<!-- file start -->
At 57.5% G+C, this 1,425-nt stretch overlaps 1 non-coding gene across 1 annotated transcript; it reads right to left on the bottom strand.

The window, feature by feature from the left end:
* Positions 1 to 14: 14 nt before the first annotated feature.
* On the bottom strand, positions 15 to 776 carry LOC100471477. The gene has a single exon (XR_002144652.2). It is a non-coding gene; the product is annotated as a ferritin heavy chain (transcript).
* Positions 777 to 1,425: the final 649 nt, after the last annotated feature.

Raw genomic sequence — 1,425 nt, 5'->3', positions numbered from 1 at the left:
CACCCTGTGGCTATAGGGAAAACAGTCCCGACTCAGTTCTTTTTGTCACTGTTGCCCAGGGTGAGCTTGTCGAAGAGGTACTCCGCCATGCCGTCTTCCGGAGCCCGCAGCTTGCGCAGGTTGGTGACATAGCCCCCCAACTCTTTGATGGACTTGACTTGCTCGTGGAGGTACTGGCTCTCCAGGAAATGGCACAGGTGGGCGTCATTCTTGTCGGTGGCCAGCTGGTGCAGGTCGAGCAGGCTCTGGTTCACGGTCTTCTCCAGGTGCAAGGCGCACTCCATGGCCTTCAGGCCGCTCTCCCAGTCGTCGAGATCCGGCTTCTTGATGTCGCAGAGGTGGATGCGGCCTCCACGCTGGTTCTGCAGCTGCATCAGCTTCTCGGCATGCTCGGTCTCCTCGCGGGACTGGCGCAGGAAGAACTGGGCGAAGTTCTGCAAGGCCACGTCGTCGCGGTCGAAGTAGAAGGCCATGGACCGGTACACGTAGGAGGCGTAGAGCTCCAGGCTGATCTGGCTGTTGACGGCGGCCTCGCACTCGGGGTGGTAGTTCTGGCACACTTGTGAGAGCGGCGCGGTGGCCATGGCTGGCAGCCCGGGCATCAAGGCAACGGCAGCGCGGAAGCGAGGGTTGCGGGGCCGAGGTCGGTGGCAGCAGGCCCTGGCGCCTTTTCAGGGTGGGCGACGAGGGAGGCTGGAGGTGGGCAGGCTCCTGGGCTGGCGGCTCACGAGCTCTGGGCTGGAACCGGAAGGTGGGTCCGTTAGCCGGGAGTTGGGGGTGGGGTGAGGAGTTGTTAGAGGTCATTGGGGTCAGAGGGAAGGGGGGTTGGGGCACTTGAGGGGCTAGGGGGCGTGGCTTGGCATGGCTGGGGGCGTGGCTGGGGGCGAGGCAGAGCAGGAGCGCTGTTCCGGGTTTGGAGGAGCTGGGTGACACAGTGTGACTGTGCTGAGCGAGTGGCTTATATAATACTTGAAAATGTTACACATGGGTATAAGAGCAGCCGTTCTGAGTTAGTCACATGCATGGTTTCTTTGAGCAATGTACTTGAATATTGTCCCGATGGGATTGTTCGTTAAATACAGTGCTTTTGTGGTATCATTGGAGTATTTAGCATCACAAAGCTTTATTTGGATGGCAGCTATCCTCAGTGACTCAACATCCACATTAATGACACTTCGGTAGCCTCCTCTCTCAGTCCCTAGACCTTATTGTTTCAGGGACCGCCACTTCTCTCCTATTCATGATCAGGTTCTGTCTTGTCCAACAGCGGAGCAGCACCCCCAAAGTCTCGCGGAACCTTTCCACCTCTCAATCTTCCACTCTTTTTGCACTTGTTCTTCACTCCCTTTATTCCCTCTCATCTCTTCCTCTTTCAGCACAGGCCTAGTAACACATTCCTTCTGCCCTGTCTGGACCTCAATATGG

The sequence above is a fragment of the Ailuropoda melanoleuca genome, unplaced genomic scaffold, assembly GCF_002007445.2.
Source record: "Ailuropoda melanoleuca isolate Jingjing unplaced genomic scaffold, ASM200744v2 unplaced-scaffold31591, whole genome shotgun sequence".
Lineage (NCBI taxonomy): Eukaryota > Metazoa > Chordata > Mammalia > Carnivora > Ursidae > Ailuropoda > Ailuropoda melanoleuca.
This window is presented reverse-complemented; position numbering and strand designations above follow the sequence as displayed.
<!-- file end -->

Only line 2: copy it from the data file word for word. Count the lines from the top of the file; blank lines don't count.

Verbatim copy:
The window, feature by feature from the left end: